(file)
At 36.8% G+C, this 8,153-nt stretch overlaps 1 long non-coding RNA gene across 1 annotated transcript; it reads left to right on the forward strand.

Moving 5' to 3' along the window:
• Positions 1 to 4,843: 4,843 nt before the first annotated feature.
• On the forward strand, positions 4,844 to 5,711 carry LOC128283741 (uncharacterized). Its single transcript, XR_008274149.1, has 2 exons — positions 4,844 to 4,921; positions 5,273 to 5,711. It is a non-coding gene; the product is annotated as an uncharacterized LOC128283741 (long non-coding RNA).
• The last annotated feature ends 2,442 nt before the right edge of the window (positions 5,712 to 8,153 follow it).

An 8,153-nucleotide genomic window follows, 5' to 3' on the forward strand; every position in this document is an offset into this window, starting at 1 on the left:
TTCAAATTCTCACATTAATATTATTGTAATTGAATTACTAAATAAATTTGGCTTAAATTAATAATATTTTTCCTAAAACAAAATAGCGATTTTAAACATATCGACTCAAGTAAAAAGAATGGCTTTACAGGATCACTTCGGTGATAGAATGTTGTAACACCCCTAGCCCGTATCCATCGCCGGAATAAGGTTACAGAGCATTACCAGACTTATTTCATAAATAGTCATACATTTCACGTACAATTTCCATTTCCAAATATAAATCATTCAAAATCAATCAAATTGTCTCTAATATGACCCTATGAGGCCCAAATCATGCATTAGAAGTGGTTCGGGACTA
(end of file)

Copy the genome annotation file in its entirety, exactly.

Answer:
At 36.8% G+C, this 8,153-nt stretch overlaps 1 long non-coding RNA gene across 1 annotated transcript; it reads left to right on the forward strand.

Moving 5' to 3' along the window:
• Positions 1 to 4,843: 4,843 nt before the first annotated feature.
• On the forward strand, positions 4,844 to 5,711 carry LOC128283741 (uncharacterized). Its single transcript, XR_008274149.1, has 2 exons — positions 4,844 to 4,921; positions 5,273 to 5,711. It is a non-coding gene; the product is annotated as an uncharacterized LOC128283741 (long non-coding RNA).
• The last annotated feature ends 2,442 nt before the right edge of the window (positions 5,712 to 8,153 follow it).

An 8,153-nucleotide genomic window follows, 5' to 3' on the forward strand; every position in this document is an offset into this window, starting at 1 on the left:
TTCAAATTCTCACATTAATATTATTGTAATTGAATTACTAAATAAATTTGGCTTAAATTAATAATATTTTTCCTAAAACAAAATAGCGATTTTAAACATATCGACTCAAGTAAAAAGAATGGCTTTACAGGATCACTTCGGTGATAGAATGTTGTAACACCCCTAGCCCGTATCCATCGCCGGAATAAGGTTACAGAGCATTACCAGACTTATTTCATAAATAGTCATACATTTCACGTACAATTTCCATTTCCAAATATAAATCATTCAAAATCAATCAAATTGTCTCTAATATGACCCTATGAGGCCCAAATCATGCATTAGAAGTGGTTCGGGACTA